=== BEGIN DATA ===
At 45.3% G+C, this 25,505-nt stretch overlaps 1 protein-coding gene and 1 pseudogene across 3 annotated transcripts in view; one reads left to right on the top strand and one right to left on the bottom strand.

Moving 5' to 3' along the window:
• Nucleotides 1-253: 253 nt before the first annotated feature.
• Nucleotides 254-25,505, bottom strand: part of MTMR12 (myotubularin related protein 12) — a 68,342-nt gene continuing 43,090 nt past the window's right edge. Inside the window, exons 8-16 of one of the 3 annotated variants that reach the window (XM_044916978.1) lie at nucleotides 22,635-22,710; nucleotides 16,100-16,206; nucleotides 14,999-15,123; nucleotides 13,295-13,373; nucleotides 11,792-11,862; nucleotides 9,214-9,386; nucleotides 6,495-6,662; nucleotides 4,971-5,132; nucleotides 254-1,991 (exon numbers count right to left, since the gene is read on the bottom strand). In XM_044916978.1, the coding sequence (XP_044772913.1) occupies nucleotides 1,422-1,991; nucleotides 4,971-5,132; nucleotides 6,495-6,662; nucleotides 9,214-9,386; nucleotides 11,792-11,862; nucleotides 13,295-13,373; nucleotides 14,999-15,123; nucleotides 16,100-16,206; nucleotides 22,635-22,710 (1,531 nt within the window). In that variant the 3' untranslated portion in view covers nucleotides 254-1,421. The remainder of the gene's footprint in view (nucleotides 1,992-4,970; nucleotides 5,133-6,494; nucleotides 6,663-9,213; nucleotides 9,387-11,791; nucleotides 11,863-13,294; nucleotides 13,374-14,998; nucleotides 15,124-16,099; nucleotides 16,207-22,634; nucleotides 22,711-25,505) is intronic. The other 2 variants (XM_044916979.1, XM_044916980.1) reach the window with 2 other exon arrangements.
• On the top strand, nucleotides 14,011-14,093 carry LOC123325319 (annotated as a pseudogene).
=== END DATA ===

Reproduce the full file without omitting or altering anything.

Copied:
At 45.3% G+C, this 25,505-nt stretch overlaps 1 protein-coding gene and 1 pseudogene across 3 annotated transcripts in view; one reads left to right on the top strand and one right to left on the bottom strand.

Moving 5' to 3' along the window:
• Nucleotides 1-253: 253 nt before the first annotated feature.
• Nucleotides 254-25,505, bottom strand: part of MTMR12 (myotubularin related protein 12) — a 68,342-nt gene continuing 43,090 nt past the window's right edge. Inside the window, exons 8-16 of one of the 3 annotated variants that reach the window (XM_044916978.1) lie at nucleotides 22,635-22,710; nucleotides 16,100-16,206; nucleotides 14,999-15,123; nucleotides 13,295-13,373; nucleotides 11,792-11,862; nucleotides 9,214-9,386; nucleotides 6,495-6,662; nucleotides 4,971-5,132; nucleotides 254-1,991 (exon numbers count right to left, since the gene is read on the bottom strand). In XM_044916978.1, the coding sequence (XP_044772913.1) occupies nucleotides 1,422-1,991; nucleotides 4,971-5,132; nucleotides 6,495-6,662; nucleotides 9,214-9,386; nucleotides 11,792-11,862; nucleotides 13,295-13,373; nucleotides 14,999-15,123; nucleotides 16,100-16,206; nucleotides 22,635-22,710 (1,531 nt within the window). In that variant the 3' untranslated portion in view covers nucleotides 254-1,421. The remainder of the gene's footprint in view (nucleotides 1,992-4,970; nucleotides 5,133-6,494; nucleotides 6,663-9,213; nucleotides 9,387-11,791; nucleotides 11,863-13,294; nucleotides 13,374-14,998; nucleotides 15,124-16,099; nucleotides 16,207-22,634; nucleotides 22,711-25,505) is intronic. The other 2 variants (XM_044916979.1, XM_044916980.1) reach the window with 2 other exon arrangements.
• On the top strand, nucleotides 14,011-14,093 carry LOC123325319 (annotated as a pseudogene).